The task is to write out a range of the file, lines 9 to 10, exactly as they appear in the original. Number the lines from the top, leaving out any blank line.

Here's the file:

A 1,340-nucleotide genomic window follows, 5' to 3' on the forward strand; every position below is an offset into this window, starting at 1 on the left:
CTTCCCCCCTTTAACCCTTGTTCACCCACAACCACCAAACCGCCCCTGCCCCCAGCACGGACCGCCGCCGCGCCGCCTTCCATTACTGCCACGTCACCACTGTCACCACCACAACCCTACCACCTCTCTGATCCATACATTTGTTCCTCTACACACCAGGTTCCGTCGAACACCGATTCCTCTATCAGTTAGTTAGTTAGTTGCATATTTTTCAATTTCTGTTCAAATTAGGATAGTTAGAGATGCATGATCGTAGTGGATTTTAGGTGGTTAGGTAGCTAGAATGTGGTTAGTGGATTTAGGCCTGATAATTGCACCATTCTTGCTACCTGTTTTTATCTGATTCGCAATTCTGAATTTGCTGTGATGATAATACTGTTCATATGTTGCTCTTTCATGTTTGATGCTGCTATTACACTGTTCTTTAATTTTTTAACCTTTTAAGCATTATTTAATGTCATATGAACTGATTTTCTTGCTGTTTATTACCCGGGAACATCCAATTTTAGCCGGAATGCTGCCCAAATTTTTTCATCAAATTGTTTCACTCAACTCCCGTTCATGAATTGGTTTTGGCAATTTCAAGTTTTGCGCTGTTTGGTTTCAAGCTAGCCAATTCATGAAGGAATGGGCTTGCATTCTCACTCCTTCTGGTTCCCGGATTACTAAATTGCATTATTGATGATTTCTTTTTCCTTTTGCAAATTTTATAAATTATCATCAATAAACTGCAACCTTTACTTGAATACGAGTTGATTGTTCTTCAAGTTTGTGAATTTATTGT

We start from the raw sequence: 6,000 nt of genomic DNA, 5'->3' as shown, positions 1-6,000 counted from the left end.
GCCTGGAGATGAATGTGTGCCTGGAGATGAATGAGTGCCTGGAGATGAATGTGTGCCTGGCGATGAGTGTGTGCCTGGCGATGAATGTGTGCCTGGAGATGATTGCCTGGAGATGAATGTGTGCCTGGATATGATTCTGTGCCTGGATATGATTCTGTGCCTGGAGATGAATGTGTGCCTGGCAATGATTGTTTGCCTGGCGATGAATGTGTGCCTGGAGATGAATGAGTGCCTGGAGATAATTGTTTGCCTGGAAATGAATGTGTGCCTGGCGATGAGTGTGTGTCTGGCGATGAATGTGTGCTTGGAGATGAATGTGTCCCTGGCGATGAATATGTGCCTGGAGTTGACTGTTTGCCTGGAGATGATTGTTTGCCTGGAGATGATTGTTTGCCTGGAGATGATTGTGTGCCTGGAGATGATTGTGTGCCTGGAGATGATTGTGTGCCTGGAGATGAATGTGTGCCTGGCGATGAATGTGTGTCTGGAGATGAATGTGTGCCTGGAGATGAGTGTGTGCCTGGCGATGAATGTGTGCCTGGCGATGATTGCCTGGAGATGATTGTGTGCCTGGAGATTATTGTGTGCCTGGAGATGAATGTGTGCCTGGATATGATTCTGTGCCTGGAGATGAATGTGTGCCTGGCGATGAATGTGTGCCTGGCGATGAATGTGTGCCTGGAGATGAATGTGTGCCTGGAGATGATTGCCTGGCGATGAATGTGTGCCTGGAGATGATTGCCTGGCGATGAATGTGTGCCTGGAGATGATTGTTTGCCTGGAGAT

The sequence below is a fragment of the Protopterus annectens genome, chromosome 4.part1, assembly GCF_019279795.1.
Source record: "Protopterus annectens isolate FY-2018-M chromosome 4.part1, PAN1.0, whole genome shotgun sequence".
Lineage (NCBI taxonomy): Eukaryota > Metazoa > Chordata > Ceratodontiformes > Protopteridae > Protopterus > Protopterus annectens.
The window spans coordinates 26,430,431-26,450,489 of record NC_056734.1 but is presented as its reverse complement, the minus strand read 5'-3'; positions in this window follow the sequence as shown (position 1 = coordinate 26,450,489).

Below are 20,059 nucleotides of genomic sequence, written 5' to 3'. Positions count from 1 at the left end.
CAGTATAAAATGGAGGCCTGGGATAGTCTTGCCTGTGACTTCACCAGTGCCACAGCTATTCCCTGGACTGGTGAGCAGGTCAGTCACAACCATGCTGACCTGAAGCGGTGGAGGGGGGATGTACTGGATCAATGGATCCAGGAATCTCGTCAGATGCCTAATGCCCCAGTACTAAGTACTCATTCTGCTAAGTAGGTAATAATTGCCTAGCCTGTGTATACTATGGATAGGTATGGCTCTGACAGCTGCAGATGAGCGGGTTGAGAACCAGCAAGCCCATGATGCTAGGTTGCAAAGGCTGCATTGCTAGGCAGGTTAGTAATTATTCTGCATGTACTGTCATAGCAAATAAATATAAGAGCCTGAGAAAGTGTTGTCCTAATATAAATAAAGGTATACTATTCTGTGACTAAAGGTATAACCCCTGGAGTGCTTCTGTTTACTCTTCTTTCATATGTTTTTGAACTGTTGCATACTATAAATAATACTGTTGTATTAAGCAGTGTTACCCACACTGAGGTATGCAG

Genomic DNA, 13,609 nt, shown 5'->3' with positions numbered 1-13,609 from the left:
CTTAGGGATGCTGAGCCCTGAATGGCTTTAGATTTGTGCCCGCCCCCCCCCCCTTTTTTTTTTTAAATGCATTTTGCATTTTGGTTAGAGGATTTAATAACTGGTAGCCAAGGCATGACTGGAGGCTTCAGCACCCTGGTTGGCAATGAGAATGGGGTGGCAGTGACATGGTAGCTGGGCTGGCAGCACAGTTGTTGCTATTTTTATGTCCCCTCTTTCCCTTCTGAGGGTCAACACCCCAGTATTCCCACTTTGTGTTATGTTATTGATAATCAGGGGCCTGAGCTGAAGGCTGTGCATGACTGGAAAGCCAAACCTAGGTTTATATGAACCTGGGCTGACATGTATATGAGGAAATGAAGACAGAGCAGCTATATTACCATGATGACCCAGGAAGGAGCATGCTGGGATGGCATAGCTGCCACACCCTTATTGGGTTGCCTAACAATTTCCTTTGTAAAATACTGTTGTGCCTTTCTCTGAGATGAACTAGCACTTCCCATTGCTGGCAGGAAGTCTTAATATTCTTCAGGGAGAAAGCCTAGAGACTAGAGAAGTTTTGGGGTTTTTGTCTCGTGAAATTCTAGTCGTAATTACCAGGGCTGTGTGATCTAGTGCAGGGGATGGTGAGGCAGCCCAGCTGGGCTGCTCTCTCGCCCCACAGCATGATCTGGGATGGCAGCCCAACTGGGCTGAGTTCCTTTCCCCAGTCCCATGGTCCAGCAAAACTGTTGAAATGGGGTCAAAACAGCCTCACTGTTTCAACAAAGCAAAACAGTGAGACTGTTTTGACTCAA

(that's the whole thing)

Below are 20,059 nucleotides of genomic sequence, written 5' to 3'. Positions count from 1 at the left end.
CAGTATAAAATGGAGGCCTGGGATAGTCTTGCCTGTGACTTCACCAGTGCCACAGCTATTCCCTGGACTGGTGAGCAGGTCAGTCACAACCATGCTGACCTGAAGCGGTGGAGGGGGGATGTACTGGATCAATGGATCCAGGAATCTCGTCAGATGCCTAATGCCCCAGTACTAAGTACTCATTCTGCTAAGTAGGTAATAATTGCCTAGCCTGTGTATACTATGGATAGGTATGGCTCTGACAGCTGCAGATGAGCGGGTTGAGAACCAGCAAGCCCATGATGCTAGGTTGCAAAGGCTGCATTGCTAGGCAGGTTAGTAATTATTCTGCATGTACTGTCATAGCAAATAAATATAAGAGCCTGAGAAAGTGTTGTCCTAATATAAATAAAGGTATACTATTCTGTGACTAAAGGTATAACCCCTGGAGTGCTTCTGTTTACTCTTCTTTCATATGTTTTTGAACTGTTGCATACTATAAATAATACTGTTGTATTAAGCAGTGTTACCCACACTGAGGTATGCAG